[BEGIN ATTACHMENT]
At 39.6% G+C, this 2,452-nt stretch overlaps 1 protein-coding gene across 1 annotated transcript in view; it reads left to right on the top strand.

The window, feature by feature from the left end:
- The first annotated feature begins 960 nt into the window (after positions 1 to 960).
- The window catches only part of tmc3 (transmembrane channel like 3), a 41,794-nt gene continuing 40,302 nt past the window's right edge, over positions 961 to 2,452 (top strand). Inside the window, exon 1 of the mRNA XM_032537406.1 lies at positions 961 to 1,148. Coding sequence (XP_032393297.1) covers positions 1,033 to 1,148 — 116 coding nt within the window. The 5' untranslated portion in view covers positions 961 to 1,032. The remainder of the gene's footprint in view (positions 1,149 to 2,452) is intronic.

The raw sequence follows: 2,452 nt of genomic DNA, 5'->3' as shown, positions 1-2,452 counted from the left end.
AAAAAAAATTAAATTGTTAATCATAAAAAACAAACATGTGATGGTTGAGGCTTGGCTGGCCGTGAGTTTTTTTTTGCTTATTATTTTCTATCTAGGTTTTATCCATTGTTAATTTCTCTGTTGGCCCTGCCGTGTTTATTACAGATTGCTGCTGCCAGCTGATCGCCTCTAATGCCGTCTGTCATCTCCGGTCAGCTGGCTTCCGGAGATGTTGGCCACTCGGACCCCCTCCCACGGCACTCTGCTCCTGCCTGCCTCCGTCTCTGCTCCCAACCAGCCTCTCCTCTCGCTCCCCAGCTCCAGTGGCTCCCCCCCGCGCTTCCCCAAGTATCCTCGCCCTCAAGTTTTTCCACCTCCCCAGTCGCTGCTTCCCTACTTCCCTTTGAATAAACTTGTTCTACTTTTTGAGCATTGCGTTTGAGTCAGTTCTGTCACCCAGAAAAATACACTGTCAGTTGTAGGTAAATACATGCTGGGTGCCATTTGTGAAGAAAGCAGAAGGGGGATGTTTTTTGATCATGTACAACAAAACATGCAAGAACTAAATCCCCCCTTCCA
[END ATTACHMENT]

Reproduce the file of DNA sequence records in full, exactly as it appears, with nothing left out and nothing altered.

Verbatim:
At 39.6% G+C, this 2,452-nt stretch overlaps 1 protein-coding gene across 1 annotated transcript in view; it reads left to right on the top strand.

The window, feature by feature from the left end:
- The first annotated feature begins 960 nt into the window (after positions 1 to 960).
- The window catches only part of tmc3 (transmembrane channel like 3), a 41,794-nt gene continuing 40,302 nt past the window's right edge, over positions 961 to 2,452 (top strand). Inside the window, exon 1 of the mRNA XM_032537406.1 lies at positions 961 to 1,148. Coding sequence (XP_032393297.1) covers positions 1,033 to 1,148 — 116 coding nt within the window. The 5' untranslated portion in view covers positions 961 to 1,032. The remainder of the gene's footprint in view (positions 1,149 to 2,452) is intronic.

The raw sequence follows: 2,452 nt of genomic DNA, 5'->3' as shown, positions 1-2,452 counted from the left end.
AAAAAAAATTAAATTGTTAATCATAAAAAACAAACATGTGATGGTTGAGGCTTGGCTGGCCGTGAGTTTTTTTTTGCTTATTATTTTCTATCTAGGTTTTATCCATTGTTAATTTCTCTGTTGGCCCTGCCGTGTTTATTACAGATTGCTGCTGCCAGCTGATCGCCTCTAATGCCGTCTGTCATCTCCGGTCAGCTGGCTTCCGGAGATGTTGGCCACTCGGACCCCCTCCCACGGCACTCTGCTCCTGCCTGCCTCCGTCTCTGCTCCCAACCAGCCTCTCCTCTCGCTCCCCAGCTCCAGTGGCTCCCCCCCGCGCTTCCCCAAGTATCCTCGCCCTCAAGTTTTTCCACCTCCCCAGTCGCTGCTTCCCTACTTCCCTTTGAATAAACTTGTTCTACTTTTTGAGCATTGCGTTTGAGTCAGTTCTGTCACCCAGAAAAATACACTGTCAGTTGTAGGTAAATACATGCTGGGTGCCATTTGTGAAGAAAGCAGAAGGGGGATGTTTTTTGATCATGTACAACAAAACATGCAAGAACTAAATCCCCCCTTCCA